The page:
In this post we compare the Output-Based Aid (OBA) experience of independent verification with that of the WASH Results Programme.
Earlier this year the Global Partnership on Output-Based Aid (GPOBA) produced a short paper called ‘Getting Results: Independent Verification in Output-Based Aid‘. Although the paper focusses on Output-Based Aid, while our work as independent verification agents on the WASH Results Programme also encompasses verification of outcomes, many of the findings were relevant to our work.
We agree about the fundamental importance of getting the right indicators, that they match the intended purpose of the programme and are clear and unambiguous. And we too recognise the tricky balance between optimum frequency of verification rounds and the need for suppliers to have regular cash-flow. One of our previous blog posts shares some of our learning in this area.
The most thought-provoking aspect of the paper was the case studies describing innovative approaches to verification.
Building national government capacity for verification
The first case study explores the World Bank’s Local Government and Decentralization Project in Indonesia— a pilot approach in which government auditors have been supported to take on the independent verification role. Capacity building and financial support are provided through a grant, presumably outside the OBA funding mechanism. This need for strengthening government capacity in monitoring results is something we touch on in a previous post about alignment under Payment by Results in which we mention DFID’s work in this area in Tanzania. It’s good to see more examples of it happening.
The verification agent’s role in baseline surveys is controversial in our programme
The second set of examples talk positively of the role of verification agents in undertaking baseline surveys and how this can help project design. Our experience of this differs. At a learning event, earlier this year, the WASH Results Suppliers argued strongly that they wanted to undertake data collection themselves. Some of the arguments given included:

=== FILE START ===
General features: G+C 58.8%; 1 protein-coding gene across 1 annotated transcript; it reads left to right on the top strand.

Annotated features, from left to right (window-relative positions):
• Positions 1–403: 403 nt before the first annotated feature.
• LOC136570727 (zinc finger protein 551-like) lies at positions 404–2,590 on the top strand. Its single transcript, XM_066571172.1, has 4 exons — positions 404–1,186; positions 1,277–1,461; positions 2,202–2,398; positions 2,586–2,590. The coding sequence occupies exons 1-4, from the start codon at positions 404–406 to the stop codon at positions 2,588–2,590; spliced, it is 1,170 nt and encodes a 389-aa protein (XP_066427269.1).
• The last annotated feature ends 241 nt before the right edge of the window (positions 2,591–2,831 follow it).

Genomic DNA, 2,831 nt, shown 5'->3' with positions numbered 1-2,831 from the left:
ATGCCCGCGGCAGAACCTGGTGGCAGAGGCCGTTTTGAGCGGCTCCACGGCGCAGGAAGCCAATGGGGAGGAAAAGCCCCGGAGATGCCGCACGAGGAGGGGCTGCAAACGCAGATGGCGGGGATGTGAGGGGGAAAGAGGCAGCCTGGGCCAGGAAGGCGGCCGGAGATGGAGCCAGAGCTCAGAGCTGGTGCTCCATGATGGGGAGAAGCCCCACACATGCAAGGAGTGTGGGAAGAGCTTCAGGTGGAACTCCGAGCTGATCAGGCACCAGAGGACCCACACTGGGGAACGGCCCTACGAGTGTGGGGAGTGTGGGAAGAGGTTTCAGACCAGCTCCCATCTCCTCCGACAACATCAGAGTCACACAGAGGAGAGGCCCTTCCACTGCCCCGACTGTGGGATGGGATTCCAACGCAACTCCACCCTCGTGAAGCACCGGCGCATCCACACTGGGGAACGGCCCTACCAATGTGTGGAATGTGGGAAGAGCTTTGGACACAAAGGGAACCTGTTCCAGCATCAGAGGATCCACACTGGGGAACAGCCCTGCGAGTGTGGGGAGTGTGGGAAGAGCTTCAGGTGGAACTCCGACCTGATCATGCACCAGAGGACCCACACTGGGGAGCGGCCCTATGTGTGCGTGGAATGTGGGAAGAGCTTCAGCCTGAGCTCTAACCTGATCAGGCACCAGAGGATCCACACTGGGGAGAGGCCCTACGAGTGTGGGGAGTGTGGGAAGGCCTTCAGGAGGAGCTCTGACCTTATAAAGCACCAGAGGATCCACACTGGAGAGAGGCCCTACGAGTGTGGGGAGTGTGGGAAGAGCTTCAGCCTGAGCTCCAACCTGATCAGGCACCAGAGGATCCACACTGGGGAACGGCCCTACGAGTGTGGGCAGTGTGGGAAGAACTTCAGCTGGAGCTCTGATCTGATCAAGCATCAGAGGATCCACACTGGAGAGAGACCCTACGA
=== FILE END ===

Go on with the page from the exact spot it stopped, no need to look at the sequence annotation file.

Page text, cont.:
- Collecting reliable and meaningful data requires a strong understanding of the realities and dynamics of the field.
- Data collection requires relationships with local implementers who are key to providing information needed for verification. This requires a lot of goodwill and coordination, which would be unlikely if an independent third party monitor was used.
- Keeping data collection in-house avoids the huge risk inherent in de-linking the supplier (responsible for achieving the results, and getting paid for them) from the monitoring of the results.
On the other hand, the WASH Results Monitoring and Verification (MV) team has sometimes raised concerns about whether baseline surveys conducted by suppliers are rigorous enough for verification purposes. One way forward seems to be for MV teams to approve the design of baseline surveys before they are carried out and ideally for this to be hard-wired into programme design. For more about this discussion, see the report from the learning event.
Technological innovation in monitoring is good but getting paid is vital
The final box in the GPOBA note talks about technological innovation in verification. It shares some interesting examples such as low cost sensors and combining use of images and GPS. We too have found that the demands of verification have prompted technological innovation in monitoring, in particular using mobile-based technology. However, because the WASH Results Programme relies primarily on supplier-generated data, most of the innovation in this area has been undertaken by the suppliers.
Again, what is striking about the innovation in monitoring described in the paper is that it appears to have been funded outside the OBA funding mechanism e.g. through an Innovation Grant. Presumably, these methods were tested before being implemented in an OBA context. This resonates with a comment made during a debate within WASH Results about creative ways of monitoring outcomes “Do we want to be creative, or do we want to get paid?”. At its heart, verification is about finding the most efficient way of providing confidence to donors that suppliers have done what they have said in order that they can be paid. Creativity is good, but in a 100% PBR context in which suppliers pre-finance all their activities, getting paid is better.
Finally, it is worth noting that the paper does not reflect on the impacts (intended or otherwise) and value of independent verification of OBA, that we have been exploring. It would be a much longer paper if it did!
Catherine Fisher, Learning Advisor, WASH Results MVE Team
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